While hardly based on the traditional musical model, this film still easily ranks among the best musical movies of the decade. It’s a brilliantly written, hilarious folk comedy, modeled after a modern-day retelling of The Odyssey and based on sound old-fashioned values of adventure and character comedy. It showcases thrilling comic and dramatic climaxes throughout the runtime, yet never loses site of the humanity of its characters.
It features a strong and colorful cast headed up by George Clooney in what is possibly the best role of his career. Tim Blake Nelson and John Turturro give amusing and touchingly honest performances as his two companions, and John Goodman and Charles Durning are gloriously hammy in scene-stealing supporting roles.
The musical portions are equally satisfying, consisting largely of classic folk standards (and a few originals in the same vein) performed with charm and gusto by the cast and several modern-day singers in the style, including the exquisite-voiced Alison Krauss, who receives the film’s most memorable numbers, the haunting spiritual “Down In the River To Pray” and the siren-song trio “Didn’t Leave Nobody But the Baby”.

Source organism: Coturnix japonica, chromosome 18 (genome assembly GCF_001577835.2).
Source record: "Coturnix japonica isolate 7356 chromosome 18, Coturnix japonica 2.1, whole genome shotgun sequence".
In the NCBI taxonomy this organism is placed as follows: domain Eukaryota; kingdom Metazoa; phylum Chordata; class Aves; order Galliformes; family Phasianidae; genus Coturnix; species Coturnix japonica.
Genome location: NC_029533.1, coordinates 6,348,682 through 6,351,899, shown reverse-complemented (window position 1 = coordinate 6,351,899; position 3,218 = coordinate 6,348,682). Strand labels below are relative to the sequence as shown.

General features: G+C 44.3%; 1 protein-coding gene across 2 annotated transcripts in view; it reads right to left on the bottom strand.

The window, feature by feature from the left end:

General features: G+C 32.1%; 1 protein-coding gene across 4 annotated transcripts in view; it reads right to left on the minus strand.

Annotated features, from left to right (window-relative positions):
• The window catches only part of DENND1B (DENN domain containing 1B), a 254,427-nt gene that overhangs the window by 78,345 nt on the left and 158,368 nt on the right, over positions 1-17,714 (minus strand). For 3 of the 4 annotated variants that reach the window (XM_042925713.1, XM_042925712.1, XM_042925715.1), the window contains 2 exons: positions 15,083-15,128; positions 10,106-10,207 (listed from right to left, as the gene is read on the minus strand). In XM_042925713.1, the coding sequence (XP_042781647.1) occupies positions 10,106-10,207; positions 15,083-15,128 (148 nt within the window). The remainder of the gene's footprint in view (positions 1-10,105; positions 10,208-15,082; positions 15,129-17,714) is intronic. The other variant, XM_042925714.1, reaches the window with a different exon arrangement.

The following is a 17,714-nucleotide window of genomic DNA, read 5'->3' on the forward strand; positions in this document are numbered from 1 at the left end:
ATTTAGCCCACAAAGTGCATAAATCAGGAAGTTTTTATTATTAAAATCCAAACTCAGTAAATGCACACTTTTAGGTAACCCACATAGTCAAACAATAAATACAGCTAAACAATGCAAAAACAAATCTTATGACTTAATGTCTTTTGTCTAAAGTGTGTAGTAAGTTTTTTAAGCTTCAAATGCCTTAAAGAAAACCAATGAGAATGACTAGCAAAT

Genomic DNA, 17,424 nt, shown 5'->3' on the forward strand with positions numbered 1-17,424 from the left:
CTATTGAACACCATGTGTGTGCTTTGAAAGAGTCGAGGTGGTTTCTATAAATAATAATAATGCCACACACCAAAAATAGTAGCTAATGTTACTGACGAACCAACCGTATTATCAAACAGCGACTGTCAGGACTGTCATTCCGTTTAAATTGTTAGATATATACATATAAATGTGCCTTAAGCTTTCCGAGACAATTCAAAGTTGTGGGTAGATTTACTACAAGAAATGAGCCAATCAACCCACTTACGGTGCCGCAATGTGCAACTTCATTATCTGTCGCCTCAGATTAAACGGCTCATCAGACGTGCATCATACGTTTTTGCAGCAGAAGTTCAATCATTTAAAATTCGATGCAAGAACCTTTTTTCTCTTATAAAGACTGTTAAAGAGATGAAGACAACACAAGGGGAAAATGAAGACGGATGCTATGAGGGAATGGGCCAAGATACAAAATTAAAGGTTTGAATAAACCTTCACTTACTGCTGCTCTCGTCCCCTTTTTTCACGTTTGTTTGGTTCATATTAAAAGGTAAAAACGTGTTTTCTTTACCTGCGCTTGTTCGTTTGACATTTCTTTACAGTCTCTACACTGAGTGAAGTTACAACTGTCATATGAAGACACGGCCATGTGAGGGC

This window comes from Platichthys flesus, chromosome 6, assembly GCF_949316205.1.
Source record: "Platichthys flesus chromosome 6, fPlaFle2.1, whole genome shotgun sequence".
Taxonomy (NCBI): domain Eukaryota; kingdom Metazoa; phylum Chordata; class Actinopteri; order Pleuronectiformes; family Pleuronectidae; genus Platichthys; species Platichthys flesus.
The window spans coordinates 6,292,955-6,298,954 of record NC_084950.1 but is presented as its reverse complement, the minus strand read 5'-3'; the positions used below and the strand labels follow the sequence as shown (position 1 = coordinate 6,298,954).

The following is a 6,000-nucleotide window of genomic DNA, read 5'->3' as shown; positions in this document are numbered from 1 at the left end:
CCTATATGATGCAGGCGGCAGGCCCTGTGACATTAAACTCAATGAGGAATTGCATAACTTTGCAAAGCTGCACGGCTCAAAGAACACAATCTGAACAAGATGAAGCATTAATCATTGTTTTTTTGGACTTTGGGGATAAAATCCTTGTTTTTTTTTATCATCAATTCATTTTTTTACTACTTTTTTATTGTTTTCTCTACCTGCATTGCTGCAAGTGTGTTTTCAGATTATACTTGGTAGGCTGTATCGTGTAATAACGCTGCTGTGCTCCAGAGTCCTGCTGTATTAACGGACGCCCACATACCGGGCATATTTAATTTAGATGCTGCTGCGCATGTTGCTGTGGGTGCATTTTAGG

Also of note is a strikingly raw and bluesy version of “Man of Constant Sorrow”, and a genuinely unnerving rendition of “O Death” by Ralph Stanley, both of which netted Grammies. This is a new kind of musical film never before seen, and given how justly well-received and successful it is, I think it’s a shame it didn’t inspire more imitators.